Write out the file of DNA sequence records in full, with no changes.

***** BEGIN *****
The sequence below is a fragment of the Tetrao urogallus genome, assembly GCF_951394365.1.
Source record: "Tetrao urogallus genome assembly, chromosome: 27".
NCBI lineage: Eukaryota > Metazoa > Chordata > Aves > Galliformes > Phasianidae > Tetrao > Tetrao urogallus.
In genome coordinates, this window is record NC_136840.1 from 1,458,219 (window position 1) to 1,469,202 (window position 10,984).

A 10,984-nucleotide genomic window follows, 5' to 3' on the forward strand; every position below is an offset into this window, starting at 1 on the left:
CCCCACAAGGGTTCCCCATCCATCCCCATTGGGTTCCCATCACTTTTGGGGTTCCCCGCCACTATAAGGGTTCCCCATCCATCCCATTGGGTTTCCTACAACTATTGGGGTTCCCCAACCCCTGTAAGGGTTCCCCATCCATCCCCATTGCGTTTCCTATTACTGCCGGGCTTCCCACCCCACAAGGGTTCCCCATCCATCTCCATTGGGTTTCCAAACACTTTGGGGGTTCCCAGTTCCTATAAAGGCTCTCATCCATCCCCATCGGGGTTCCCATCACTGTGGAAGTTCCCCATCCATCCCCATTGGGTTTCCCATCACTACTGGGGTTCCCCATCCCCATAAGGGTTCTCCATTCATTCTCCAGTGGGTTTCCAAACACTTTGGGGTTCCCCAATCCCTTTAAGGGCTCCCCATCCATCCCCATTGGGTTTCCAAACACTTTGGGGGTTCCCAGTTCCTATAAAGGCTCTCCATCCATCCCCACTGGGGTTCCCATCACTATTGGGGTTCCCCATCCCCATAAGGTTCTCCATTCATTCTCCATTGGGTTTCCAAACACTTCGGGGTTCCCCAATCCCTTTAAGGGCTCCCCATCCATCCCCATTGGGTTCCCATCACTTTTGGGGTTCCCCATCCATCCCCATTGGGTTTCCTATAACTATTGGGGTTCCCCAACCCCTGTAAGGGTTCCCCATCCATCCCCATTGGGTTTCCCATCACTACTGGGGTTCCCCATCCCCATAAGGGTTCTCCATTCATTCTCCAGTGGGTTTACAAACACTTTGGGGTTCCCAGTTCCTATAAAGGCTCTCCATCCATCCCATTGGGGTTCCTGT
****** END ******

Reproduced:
The sequence below is a fragment of the Tetrao urogallus genome, assembly GCF_951394365.1.
Source record: "Tetrao urogallus genome assembly, chromosome: 27".
NCBI lineage: Eukaryota > Metazoa > Chordata > Aves > Galliformes > Phasianidae > Tetrao > Tetrao urogallus.
In genome coordinates, this window is record NC_136840.1 from 1,458,219 (window position 1) to 1,469,202 (window position 10,984).

A 10,984-nucleotide genomic window follows, 5' to 3' on the forward strand; every position below is an offset into this window, starting at 1 on the left:
CCCCACAAGGGTTCCCCATCCATCCCCATTGGGTTCCCATCACTTTTGGGGTTCCCCGCCACTATAAGGGTTCCCCATCCATCCCATTGGGTTTCCTACAACTATTGGGGTTCCCCAACCCCTGTAAGGGTTCCCCATCCATCCCCATTGCGTTTCCTATTACTGCCGGGCTTCCCACCCCACAAGGGTTCCCCATCCATCTCCATTGGGTTTCCAAACACTTTGGGGGTTCCCAGTTCCTATAAAGGCTCTCATCCATCCCCATCGGGGTTCCCATCACTGTGGAAGTTCCCCATCCATCCCCATTGGGTTTCCCATCACTACTGGGGTTCCCCATCCCCATAAGGGTTCTCCATTCATTCTCCAGTGGGTTTCCAAACACTTTGGGGTTCCCCAATCCCTTTAAGGGCTCCCCATCCATCCCCATTGGGTTTCCAAACACTTTGGGGGTTCCCAGTTCCTATAAAGGCTCTCCATCCATCCCCACTGGGGTTCCCATCACTATTGGGGTTCCCCATCCCCATAAGGTTCTCCATTCATTCTCCATTGGGTTTCCAAACACTTCGGGGTTCCCCAATCCCTTTAAGGGCTCCCCATCCATCCCCATTGGGTTCCCATCACTTTTGGGGTTCCCCATCCATCCCCATTGGGTTTCCTATAACTATTGGGGTTCCCCAACCCCTGTAAGGGTTCCCCATCCATCCCCATTGGGTTTCCCATCACTACTGGGGTTCCCCATCCCCATAAGGGTTCTCCATTCATTCTCCAGTGGGTTTACAAACACTTTGGGGTTCCCAGTTCCTATAAAGGCTCTCCATCCATCCCATTGGGGTTCCTGT